Everything you need to know about the Queensferry Crossing
The Queensferry Crossing has opened to traffic for the first time, kicking off a week of events to celebrate the completion of the new £1.35bn bridge over the river Forth.
The man behind the building project, Michael Martin, said the new crossing was "one of the world's great bridges".
The new 1.7 miles (2.7km) publicly-funded crossing is the biggest infrastructure project in Scotland in a generation and will replace the Forth Road Bridge as the main road route between Edinburgh and Fife, carrying 24 million vehicles a year.
The existing road bridge, built in 1964 and dogged by maintenance problems, will continued to be used by cycles, pedestrians and eventually buses.
The iconic 19th Century Forth Bridge , which carries the railway over the river, lies just a mile away.
Opening the Queensferry Crossing - what next?
Saturday 2 & Sunday 3 September
About 50,000 members of the public, who were given tickets in a ballot, will get a "once in a lifetime" chance to walk over the new bridge on Saturday and Sunday.
Monday 4 September
The Queen will officially open the Queensferry Crossing.
The Moderator of the General Assembly of the Church of Scotland will bless the bridge, and the Queen will cut a ribbon on the south side.
Tuesday 5 September
A further 10,000 local people and school children will be given the opportunity to walk the bridge.
Thursday 7 September
The bridge will re-open to traffic, with no pedestrian access.
The initial speed limit will be 40mph but after work has been completed to adapt the Forth Road Bridge public transport will be switched back to the old bridge and the Queensferry Crossing will become a 70mph motorway.
The current Forth Road Bridge has been beset by problems since corrosion was found in its steel cables more than a decade ago.
The decision to replace it was taken in 2007, with construction of the new crossing beginning in September 2011.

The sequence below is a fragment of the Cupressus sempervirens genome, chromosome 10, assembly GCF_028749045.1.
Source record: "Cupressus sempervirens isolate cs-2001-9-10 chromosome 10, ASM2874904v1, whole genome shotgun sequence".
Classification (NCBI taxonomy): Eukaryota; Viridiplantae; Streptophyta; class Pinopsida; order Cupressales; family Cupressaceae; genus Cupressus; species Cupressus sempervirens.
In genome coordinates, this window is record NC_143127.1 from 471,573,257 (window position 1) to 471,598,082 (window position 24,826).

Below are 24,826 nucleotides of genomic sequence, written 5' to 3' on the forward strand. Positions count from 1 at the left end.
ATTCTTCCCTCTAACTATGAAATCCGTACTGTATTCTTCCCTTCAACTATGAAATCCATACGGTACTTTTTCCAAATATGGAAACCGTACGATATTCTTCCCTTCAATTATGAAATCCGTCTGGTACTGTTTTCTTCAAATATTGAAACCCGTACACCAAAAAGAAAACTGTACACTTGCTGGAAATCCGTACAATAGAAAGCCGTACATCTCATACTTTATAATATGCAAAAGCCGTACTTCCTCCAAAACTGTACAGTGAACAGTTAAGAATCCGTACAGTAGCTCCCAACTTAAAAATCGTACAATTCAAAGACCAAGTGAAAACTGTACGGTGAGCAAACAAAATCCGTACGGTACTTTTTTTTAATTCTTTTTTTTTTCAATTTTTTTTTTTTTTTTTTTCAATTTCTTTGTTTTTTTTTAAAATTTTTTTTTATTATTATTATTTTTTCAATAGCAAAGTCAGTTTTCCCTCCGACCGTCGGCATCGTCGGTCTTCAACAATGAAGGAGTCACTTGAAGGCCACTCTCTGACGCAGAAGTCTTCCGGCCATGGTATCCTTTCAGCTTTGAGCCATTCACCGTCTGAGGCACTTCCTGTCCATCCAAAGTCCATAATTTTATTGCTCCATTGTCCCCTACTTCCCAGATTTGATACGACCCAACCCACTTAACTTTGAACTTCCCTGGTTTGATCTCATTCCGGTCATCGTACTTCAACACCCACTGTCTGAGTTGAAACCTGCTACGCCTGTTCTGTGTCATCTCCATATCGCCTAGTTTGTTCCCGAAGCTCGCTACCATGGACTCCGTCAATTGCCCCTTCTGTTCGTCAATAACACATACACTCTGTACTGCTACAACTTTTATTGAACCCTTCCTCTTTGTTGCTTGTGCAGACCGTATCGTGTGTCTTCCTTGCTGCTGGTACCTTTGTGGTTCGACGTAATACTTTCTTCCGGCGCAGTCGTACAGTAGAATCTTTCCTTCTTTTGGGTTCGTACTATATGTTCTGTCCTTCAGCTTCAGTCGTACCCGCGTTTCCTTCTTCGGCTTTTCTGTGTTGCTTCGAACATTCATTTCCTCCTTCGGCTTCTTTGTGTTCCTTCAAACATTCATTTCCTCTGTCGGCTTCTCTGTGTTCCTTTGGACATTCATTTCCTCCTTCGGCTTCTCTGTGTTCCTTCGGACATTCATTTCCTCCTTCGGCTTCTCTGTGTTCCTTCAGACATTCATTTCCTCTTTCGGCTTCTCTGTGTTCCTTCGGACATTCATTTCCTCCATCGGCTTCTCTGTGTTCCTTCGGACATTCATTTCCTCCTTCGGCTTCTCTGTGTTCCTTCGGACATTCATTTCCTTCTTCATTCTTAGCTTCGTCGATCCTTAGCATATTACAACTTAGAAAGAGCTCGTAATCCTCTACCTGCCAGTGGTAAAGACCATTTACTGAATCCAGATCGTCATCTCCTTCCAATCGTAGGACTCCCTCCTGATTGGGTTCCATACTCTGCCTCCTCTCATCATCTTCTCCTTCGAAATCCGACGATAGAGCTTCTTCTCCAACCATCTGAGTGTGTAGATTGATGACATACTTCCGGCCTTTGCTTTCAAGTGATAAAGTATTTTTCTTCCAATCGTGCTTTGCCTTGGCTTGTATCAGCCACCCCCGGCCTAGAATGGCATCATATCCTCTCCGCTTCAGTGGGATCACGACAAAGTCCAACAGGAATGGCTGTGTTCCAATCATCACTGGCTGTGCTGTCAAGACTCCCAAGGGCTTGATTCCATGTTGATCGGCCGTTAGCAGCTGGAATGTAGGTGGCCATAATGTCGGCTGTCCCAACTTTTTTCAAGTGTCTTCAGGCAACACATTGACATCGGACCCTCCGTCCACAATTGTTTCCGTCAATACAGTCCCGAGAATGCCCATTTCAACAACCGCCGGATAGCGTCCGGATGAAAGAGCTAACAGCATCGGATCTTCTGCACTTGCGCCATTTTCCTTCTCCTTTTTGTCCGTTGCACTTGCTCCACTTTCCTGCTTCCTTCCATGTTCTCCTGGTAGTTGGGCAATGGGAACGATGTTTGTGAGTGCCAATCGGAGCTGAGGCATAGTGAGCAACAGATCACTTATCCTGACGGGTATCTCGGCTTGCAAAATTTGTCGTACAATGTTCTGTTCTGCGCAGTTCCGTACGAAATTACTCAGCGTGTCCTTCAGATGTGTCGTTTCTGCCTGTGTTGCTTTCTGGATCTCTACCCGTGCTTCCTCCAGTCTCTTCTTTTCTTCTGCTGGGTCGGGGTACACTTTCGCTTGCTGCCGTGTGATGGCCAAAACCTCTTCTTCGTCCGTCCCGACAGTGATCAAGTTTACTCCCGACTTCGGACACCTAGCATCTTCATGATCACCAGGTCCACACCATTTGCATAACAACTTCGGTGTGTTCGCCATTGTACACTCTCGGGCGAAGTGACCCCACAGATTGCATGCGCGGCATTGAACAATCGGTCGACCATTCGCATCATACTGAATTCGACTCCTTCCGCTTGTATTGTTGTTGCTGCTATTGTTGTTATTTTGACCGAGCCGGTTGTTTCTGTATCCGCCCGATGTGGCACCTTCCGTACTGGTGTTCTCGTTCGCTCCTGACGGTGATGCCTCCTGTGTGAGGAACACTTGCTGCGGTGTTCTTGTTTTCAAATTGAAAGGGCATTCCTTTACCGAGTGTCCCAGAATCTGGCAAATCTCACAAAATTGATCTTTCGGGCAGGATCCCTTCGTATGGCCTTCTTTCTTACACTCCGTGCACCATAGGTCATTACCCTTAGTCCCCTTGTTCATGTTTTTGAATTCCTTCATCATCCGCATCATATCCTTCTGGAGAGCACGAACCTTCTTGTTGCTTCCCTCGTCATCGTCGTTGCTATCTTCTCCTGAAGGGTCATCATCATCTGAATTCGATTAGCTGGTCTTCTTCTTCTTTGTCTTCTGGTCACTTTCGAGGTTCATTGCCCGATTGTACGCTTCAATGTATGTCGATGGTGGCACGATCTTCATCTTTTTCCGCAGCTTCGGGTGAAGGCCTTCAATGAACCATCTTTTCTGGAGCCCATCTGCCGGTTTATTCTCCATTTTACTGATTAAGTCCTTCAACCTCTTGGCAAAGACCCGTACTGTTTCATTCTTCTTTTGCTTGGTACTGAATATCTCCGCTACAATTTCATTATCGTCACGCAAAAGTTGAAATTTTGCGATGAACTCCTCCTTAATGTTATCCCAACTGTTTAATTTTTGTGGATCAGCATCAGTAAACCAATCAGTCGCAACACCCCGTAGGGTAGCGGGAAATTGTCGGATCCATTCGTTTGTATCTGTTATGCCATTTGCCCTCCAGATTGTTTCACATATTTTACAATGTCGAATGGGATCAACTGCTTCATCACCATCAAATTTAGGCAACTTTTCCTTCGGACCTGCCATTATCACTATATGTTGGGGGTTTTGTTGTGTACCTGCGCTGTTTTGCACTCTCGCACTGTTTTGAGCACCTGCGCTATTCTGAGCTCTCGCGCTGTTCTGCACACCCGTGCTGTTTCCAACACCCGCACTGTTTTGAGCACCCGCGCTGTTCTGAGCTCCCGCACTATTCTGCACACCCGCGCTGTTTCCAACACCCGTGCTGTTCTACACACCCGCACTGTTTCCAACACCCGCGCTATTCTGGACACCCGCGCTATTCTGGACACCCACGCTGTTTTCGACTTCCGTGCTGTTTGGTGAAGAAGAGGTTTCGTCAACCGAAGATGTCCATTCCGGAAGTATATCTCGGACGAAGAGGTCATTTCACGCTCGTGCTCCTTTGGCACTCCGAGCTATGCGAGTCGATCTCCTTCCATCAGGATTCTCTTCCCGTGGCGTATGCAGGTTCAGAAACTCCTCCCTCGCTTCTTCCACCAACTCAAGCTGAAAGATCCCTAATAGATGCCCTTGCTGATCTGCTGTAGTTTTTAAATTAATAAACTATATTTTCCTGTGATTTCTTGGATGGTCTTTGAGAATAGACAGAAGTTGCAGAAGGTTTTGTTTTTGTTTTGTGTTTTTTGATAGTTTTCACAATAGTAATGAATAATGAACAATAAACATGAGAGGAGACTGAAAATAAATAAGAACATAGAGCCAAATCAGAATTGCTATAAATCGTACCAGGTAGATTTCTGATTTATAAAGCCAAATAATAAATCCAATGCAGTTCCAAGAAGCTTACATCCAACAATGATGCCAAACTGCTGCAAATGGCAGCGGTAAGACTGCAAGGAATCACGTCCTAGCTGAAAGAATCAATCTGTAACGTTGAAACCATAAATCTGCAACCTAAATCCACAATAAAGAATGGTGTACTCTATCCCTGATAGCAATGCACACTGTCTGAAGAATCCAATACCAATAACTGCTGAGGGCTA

Two years ago, the Forth Road Bridge was forced to close completely for three weeks while engineers repaired a serious defect in the metalwork, again underlining the need for the new bridge.
The Queensferry Crossing, the longest three-tower, cable-stayed bridge in the world, will take the vast bulk of the current load and unlike the existing bridge it is expected to remain open in all weathers.
Designers say 3.5m-high wind shields have been placed along each side of the bridge, which have been tested against the stormiest of conditions.
Transport Scotland project director David Climie told BBC Scotland: "We expect the wind shields to almost entirely eliminate the need for closures during the frequent periods of high winds in the Forth estuary, apart from in exceptional circumstances.
"This will increase the resilience of what will be the main crossing over the Forth estuary in future."
Mike Glover, who has managed the bridge project for the decade since it was first approved, told the BBC the crossing would last at least 120 years because its design would make it easy to maintain.
The civil engineer said there were two main reasons for predicting such longevity.
"The first is that the exterior of the bridge is a continuous structure - it is a box - which means the level of maintenance that is required is very minimal, unlike the trusses on the current suspension bridge," Mr Glover said.
"The second is because the individual cables that make up the cable-stay bridge each one can be replaced without the stability of the bridge being in doubt.
"Whereas with the suspension bridge any problem with that suspension cable means that the bridge would have to be closed."
The deck of the new bridge will have two lanes in each direction as well as hard shoulders to ensure that breakdowns do not cause congestion.
Designers claim this will also allow buses to be moved from the Forth Road Bridge in high winds or other dangerous weather conditions.
As the new bridge will be a designated motorway, it means learner drivers and motorbikes under 50cc will not be allowed on it.
Mr Glover told the BBC that travelling across the new bridge would be much smoother than the current one, because it only has two joints on the whole deck.